His 24 first-half points helped Philadelphia to a 65-50 halftime lead, and he punctuated an entertaining opening 24 minutes by pinning Harden’s layup attempt with 7.5 seconds left for a crowd-pleasing block. The duo had to be separated with 38.7 seconds left in the half, with each being issued a technical, after Harden took exception to Embiid’s foul on him.

The 76ers broke the game open in a dominant third quarter as they outscored Houston 29-13 to take a 94-63 advantage into the fourth. Ben Simmons stole Harden’s pass, made a layup and finished a three-point play after being fouled by Harden to make it 73-52. The lead kept growing, getting as large as 31.

“We were due for a game like this,” Rockets coach Mike D’Antoni said.

Harden had 10 points in the third but missed four of six field goal tries as the 76ers hounded him defensively with double-teams and different looks. A tired-looking Harden’s air ball with 12.3 seconds left in the third showed the effects of the Philadelphia defense – and, perhaps, Harden’s offensive workload.

With the game out of range, Harden sat in the fourth.

“This is not a great way to rest him, but we rested him today,” D’Antoni said.

 

Doc Rivers seemingly blames Steve Ballmer for Clippers losing Joe Ingles

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Entering the 2014-15 season, the Clippers had to waive someone to meet the regular-season roster maximum. Their choice came down to Joe Ingles and Jared Cunningham, neither of whom had guaranteed salaries.

L.A. kept Cunningham and waived Ingles. Cunningham never made a significant NBA impact. The Jazz claimed Ingles on waivers, and he became a quality starter in Utah.

Clippers coach Doc Rivers was also team president at that time.

Mike Sorensen of the Deseret News:

When asked Wednesday if he regrets that decision, Rivers answered, “all the time.”

“I said it the day we released him that this was a bad decision and that we’re going to regret it,” he said. “Unfortunately I was working for someone who said we couldn’t eat a contract. We were begging to eat one contract and they said that will never happen and we had to let him go.”

Did Rivers confuse the timeline and think he was blaming Donald Sterling, the former Clippers owner who was notoriously cheap? Current owner Steve Ballmer bought the team and was announced as the owner before the start of the 2014-15 season, when Ingles was signed for camp and released. Ballmer has talked big about spending, and is Rivers’ boss right now. It’d be strange for Rivers to criticize Ballmer like this, but I also can’t figure out whom else he’d be referring to besides the owner. As team president, Rivers had no other oversight within basketball operations.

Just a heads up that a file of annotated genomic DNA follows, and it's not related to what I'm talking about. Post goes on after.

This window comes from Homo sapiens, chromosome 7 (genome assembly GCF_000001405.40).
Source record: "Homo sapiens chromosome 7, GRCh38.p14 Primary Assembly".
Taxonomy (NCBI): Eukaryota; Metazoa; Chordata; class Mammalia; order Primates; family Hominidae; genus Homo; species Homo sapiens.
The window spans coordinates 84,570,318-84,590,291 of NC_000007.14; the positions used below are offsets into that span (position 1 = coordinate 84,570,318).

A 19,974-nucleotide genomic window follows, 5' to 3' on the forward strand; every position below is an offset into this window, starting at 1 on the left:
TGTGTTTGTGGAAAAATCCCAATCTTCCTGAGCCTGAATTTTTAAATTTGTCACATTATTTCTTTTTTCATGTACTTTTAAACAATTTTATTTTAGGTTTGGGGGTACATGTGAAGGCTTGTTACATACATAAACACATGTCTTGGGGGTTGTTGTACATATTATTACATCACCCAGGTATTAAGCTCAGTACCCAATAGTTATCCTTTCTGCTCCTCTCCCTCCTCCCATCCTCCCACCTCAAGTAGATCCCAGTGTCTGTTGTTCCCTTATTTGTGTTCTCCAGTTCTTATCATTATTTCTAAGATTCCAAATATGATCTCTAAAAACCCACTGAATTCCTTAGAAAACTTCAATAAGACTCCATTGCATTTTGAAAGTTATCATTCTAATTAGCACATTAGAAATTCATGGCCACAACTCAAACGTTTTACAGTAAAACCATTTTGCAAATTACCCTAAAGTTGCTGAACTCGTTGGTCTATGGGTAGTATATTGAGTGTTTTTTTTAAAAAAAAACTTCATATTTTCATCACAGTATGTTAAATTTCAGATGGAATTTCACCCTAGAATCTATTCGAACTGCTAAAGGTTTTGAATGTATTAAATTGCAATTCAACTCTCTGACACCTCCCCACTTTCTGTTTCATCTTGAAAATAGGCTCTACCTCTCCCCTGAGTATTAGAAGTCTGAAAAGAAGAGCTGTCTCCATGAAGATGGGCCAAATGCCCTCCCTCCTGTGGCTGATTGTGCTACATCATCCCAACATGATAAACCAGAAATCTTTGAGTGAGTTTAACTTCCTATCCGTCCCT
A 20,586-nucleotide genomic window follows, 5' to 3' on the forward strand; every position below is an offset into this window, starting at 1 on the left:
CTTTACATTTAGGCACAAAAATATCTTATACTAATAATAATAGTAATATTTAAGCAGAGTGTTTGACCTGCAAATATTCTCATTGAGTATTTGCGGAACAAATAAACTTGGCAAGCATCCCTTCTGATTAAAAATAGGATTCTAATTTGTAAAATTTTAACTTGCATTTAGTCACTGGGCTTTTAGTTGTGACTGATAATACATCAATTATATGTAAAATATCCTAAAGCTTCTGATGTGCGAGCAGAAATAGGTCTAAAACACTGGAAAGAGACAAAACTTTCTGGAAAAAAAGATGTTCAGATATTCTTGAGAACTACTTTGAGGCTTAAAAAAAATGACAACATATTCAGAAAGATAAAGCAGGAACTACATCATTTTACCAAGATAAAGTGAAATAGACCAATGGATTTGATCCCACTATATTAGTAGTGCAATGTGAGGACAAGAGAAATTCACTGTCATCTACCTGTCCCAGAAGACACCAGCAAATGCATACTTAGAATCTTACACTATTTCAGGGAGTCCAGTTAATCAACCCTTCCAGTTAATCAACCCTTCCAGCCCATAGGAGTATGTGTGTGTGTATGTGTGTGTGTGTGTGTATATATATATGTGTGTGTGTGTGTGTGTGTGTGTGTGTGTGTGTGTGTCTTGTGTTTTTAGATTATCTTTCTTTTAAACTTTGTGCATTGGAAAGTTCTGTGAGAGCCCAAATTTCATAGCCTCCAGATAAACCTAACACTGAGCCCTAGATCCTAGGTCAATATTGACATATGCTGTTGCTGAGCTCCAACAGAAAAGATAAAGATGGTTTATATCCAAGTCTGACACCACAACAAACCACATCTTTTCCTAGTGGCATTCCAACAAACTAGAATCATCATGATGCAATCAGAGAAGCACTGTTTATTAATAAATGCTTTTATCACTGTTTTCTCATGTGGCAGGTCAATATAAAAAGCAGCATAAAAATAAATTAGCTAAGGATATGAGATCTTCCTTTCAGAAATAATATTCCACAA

Maybe Rivers wanted to keep both Ingles and Cunningham and waive someone with a guaranteed salary – likely Hedo Turkoglu, Chris Douglas-Roberts, Ekpe Udoh or Glen Davis. But, in hindsight, the obviously right call would have been waiving whichever of those players was necessary to keep Ingles.

The frequent criticism of the Clippers about Ingles is somewhat unfair. They brought Ingles to training camp when other teams didn’t. The only reason they were positioned to waive him is because they were ahead of the curve on him.

But they also had the unique opportunity to evaluate him up close and still decided he wasn’t worth a roster spot.

How did that decision get made? Rivers passing the buck only adds confusion. It seemed as if it were his decision.

Luka Doncic becomes second NBA teenager to record triple-double, Bucks rout Mavs anyway

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Is Luka Doncic an All-Star?

He’s not a starter (in my vote, anyway) but in what is an exhibition designed to give the fans what they want, why not have Doncic in the game? He is what the fans want. I’m not convinced he’ll make the cut — at least in the ridiculously deep West, in the East he probably would — but it’s a legitimate conversation. The kid can flat-out ball.

Case in point, he dropped a triple-double on the Bucks on MLK Day, becoming only the second teenager to record an NBA triple-double. (The other was Markelle Fultz, who was 10-days younger when he got his, also against Milwaukee.) Doncic finished the game with 18 points, 11 rebounds, and 10 assists.

Doncic’s play was not enough to keep the Bucks from racking up their fifth straight win, and doing it pretty easily (although Dallas made an 11-0 fourth-quarter run to make it a little interesting). Giannis Antetokounmpo had 31 points and 15 rebounds, while Eric Bledsoe had 21 points, and Brook Lopez finished with 16 points, 10 rebounds, and five blocks (that was Lopez’s first double-double with the Bucks).

Reports: Houston trades Carmelo Anthony to Chicago, who will waive him

Associated Press
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Carmelo Anthony‘s sabbatical is over. Sort of.

Anthony, who has been on the Houston roster but not with the team after that experiment crashed and burned 10 games into the season, will be traded to the Chicago Bulls. Adrian Wojnarowski of ESPN broke the story (and other reports have since confirmed it). However, he’s not going to be putting on a Bulls’ jersey.

He may not be waived until after the Feb. 7 deadline, in case the Bulls find a way to use his salary in a one-for-one trade (his salary cannot be combined with others in a deal because he was just traded). If/when he is waived, at that point there will be more roster shuffling around the league and a landing spot for ‘Melo may open up.

Houston’s trade is much like the trade from Oklahoma City to Atlanta last summer that moved Anthony off the Thunder roster. The Hawks waived him and Anthony signed with the Rockets. For the Rockets, this is about saving money.

The Bulls also make a little under a million in this deal. If another team signs Anthony, it would be a benefit for the Hawks.

It’s unclear where Anthony’s ultimate landing spot will be, although his agent has said there are options.

After his struggles in Houston — where the future Hall of Famer thought he deserved more than a bench role due to his stature, even though because of his declining offensive skills and defense that’s all he warranted — it’s hard to imagine another contender or even playoff team picking him up. Maybe a franchise going all in on the Zion Williamson chase but wants a bump at the gate from the name recognition Anthony brings him in? Although for teams trying to develop young talent why take the ball out of those young guys’ hands to let Anthony jack up contested twos? Most likely it will be a team battling injuries and looking for help.

In 10 games for the Rockets this season coming off the bench, Anthony averaged 13.4 points and 5.4 rebounds a game, shot just 40.5 percent overall and 32.8 percent from three. The Rockets’ defense was 10.4 points per 100 possessions better when Anthony sat.